Goodreads helps you keep track of books you want to read.
Start by marking “Rediscovering Homer: Inside the Origins of the Epic” as Want to Read:
Rediscovering Homer: Inside the Origins of the Epic
Enlarge cover
Rate this book
Clear rating
Open Preview

Rediscovering Homer: Inside the Origins of the Epic

3.26 of 5 stars 3.26  ·  rating details  ·  38 ratings  ·  11 reviews
FIRST EDITION stated with FIRST PRINTING number on copyright page. Hardcover in dust jacket. Publisher's statement: "The Iliad and the Odyssey--the enduring classics of archaic Greek epic tradition--are the first and greatest works in the Western canon. For generations, audiences, scholars, and schoolchildren have pored over their pages, and their stories have become a dee ...more
Hardcover, 320 pages
Published July 24th 2006 by W. W. Norton
more details... edit details

Friend Reviews

To see what your friends thought of this book, please sign up.

Reader Q&A

To ask other readers questions about Rediscovering Homer, please sign up.

Be the first to ask a question about Rediscovering Homer

This book is not yet featured on Listopia. Add this book to your favorite list »

Community Reviews

(showing 1-30 of 91)
filter  |  sort: default (?)  |  rating details
It's a shame other writing about this book plays up the author's claim that the author of the Homeric epics was (possibly, maybe) a woman. There's a lot of interesting stuff here about (1) the bits of history that may have inspired part of the story, (2) the construction and evolution of oral poetry, (3) the transition of Greek poetry from oral to written format.

One gets the feeling the author was summarizing other people's work, but it's a good tour and makes me want to read related books.
Reasonable look at the origins of The Iliad and The Odyssey.
The blurb on the back says it looks at whether Homer was does this almost in passing and in a fairly unconvincing way...well, I wasn't convinced anyway.
Sure, I get the fact that Homer was probably just a construct that came about from a need to identify the works with an author, but as we know nothing about who actually wrote/composed the poems to say anything about them with anything more than speculation is fairly po
Dalby is an Homeric scholar from Cambridge. He uses the available literary and archeological evidence to address questions about the origin of the Iliad and the Odyssey. Sadly, we don't really learn much new. His only novel notion is that the person who wrote down the stories could have been a woman, but since we know nothing about the real Homer, this sounds like a PC way to sell books. We do know there was a sack of Troy, a city with Hittite connections. We don't know when preliterate singers, ...more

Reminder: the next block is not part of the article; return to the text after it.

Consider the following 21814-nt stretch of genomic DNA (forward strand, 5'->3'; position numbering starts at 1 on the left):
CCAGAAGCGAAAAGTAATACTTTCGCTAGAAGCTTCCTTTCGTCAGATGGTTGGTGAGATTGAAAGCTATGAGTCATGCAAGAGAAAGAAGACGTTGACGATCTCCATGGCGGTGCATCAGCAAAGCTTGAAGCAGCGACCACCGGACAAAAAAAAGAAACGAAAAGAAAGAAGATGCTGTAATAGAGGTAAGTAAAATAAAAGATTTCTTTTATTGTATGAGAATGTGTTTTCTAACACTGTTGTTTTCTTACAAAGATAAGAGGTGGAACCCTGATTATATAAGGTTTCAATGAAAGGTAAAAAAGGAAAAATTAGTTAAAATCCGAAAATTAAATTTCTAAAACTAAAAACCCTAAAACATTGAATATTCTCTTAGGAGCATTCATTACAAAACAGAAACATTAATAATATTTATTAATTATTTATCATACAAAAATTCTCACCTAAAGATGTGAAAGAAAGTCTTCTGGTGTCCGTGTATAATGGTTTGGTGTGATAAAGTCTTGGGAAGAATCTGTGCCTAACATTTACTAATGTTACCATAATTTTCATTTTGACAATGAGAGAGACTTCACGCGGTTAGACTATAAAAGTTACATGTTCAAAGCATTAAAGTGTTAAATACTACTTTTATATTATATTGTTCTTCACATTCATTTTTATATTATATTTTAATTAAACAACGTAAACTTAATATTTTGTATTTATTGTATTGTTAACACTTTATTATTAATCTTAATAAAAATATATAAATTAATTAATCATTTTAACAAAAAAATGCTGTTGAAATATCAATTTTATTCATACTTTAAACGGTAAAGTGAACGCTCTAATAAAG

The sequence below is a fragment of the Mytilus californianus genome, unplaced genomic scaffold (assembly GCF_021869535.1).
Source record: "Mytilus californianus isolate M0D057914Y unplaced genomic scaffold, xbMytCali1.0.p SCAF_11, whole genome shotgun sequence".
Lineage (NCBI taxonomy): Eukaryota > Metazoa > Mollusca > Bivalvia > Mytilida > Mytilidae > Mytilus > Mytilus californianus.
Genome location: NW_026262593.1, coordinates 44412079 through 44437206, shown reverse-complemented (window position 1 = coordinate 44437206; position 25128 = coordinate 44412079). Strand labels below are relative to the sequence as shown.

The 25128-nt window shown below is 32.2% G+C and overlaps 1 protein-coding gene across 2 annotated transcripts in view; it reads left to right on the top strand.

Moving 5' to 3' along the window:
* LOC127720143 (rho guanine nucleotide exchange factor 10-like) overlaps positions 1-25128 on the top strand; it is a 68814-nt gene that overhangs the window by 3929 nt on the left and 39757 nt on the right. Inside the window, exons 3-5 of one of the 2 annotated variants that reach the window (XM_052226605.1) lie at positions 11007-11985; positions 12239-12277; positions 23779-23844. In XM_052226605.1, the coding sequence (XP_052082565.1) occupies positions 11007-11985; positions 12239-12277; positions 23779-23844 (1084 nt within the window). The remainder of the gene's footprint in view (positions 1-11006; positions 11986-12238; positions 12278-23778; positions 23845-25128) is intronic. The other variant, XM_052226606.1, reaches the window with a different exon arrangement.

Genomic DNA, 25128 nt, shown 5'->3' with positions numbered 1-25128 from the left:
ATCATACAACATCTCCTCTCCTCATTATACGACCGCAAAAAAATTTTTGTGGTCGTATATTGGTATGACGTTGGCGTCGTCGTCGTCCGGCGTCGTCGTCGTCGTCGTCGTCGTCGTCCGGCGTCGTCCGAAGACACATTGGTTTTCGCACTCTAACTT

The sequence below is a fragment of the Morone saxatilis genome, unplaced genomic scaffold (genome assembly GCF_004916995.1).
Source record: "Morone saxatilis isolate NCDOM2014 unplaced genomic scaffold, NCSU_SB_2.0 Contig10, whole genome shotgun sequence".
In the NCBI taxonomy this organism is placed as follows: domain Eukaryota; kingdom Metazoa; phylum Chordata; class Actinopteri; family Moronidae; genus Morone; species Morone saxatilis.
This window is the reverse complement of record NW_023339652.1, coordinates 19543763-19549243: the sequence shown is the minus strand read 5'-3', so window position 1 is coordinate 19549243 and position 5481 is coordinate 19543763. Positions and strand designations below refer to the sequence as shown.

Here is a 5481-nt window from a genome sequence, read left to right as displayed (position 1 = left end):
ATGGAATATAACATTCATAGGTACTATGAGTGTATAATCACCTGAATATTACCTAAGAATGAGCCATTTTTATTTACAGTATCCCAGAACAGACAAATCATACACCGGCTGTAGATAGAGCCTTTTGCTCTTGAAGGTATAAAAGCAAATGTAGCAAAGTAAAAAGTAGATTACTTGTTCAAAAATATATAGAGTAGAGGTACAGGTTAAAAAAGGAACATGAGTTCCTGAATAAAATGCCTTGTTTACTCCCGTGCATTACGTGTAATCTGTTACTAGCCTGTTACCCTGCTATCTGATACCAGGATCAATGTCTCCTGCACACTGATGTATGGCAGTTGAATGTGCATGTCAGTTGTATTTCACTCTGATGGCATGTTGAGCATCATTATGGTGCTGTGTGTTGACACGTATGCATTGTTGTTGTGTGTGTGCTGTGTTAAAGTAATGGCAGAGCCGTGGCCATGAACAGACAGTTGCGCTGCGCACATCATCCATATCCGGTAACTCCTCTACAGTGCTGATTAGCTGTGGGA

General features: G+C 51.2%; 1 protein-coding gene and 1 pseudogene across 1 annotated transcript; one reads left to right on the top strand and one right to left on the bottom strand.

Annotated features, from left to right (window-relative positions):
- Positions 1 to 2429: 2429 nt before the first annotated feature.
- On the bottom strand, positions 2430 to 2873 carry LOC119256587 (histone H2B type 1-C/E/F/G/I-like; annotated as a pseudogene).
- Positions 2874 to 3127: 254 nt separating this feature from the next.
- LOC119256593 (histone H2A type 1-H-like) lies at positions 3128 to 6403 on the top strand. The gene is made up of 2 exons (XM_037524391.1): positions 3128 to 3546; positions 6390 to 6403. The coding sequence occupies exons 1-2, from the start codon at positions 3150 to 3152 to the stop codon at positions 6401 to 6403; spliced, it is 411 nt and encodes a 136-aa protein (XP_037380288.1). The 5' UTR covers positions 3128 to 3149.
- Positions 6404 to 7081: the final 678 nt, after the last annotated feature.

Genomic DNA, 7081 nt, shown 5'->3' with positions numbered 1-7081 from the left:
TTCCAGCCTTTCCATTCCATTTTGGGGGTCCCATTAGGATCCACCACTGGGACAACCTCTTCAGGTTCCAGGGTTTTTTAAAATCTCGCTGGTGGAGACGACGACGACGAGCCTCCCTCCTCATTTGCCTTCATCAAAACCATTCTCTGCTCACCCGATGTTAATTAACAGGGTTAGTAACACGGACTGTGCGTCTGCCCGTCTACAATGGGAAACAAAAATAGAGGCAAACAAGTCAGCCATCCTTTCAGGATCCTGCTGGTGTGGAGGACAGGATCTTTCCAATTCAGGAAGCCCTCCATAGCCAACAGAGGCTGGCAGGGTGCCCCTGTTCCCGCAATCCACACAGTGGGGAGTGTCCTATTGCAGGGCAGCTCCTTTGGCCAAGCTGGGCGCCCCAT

While the title of Andrew Dalby's fascinating look at Homer is Rediscovering Homer, I would suggest that reinventing or unearthing the remains of Homer might be more appropriate. Not that he does not venture "inside the origins of the Epic", but that his project bears closer resemblance to an archaeological dig than a voyage of discovery. It is a dig that comes up short in part because it necessarily must be buttressed with speculation. Most scholars agree that the origins of the Epics of Homer ...more
First and foremost, don't believe the hype over Dalby's conclusion that Homer may have been a woman. It's not as strongly argued as the blurbs may have you believe and after reading everything before that chapter the argument has some validity.

That noted, I have not read Homer in several years, but I really enjoyed Dalby's analysis of the two epics and supporting historical material. The book discusses the construction of both the Illiad and the Odyssey as well as how oral poetry and culture ar
The search for the historical Homer, like the search for the historical Jesus, is an exercise in speculation. The lack of real evidence and the abundance of legend have obscured the traditional creator(s) of the Iliad and the Odyssey to the point that scholars have argued at various times that the two works were composed by different people, that one of the composers was a woman, or even that the works were compilations of anonymous songs redacted by one or more individuals who have collectively ...more
I found this book to be really enjoyable, but I agree with some other reviewers who stated that the alluded to female authorship of the epics was never addressed in a satisfactory way. There are many good points to this book and I would recommend as a thought provoking compliment after reading both of the epics.
m. soria
This review has been hidden because it contains spoilers. To view it, click here.
Nov 20, 2010 Marsha marked it as to-read  ·  review of another edition
Shelves: greek-classics
Was "Homer" a woman? --
Kermit Johnson
asia minor is cool
Leanda marked it as to-read
Nov 04, 2015
Adam Schulz
Adam Schulz marked it as to-read
Sep 09, 2015
Samuel Allen
Samuel Allen marked it as to-read
Aug 07, 2015
Shannon marked it as to-read
Jul 18, 2015
Hameed Khan
Hameed Khan marked it as to-read
Feb 26, 2015
Stephen Bruce
Stephen Bruce marked it as to-read
Feb 05, 2015
Meek Chestnut
Meek Chestnut marked it as to-read
Jan 24, 2015
Salve marked it as to-read
Sep 11, 2014
Crystal marked it as to-read
Jun 09, 2014
« previous 1 3 4 next »
There are no discussion topics on this book yet. Be the first to start one »
Andrew Dalby (born Liverpool, 1947) is an English linguist, translator and historian who most often writes about food history.

Dalby studied at the Bristol Grammar School, where he learned some Latin, French and Greek; then at the University of Cambridge. There he studied Latin and Greek at first, afterwards Romance languages and linguistics. He earned a bachelor's degree in 1970. Dalby then worked
More about Andrew Dalby...

Share This Book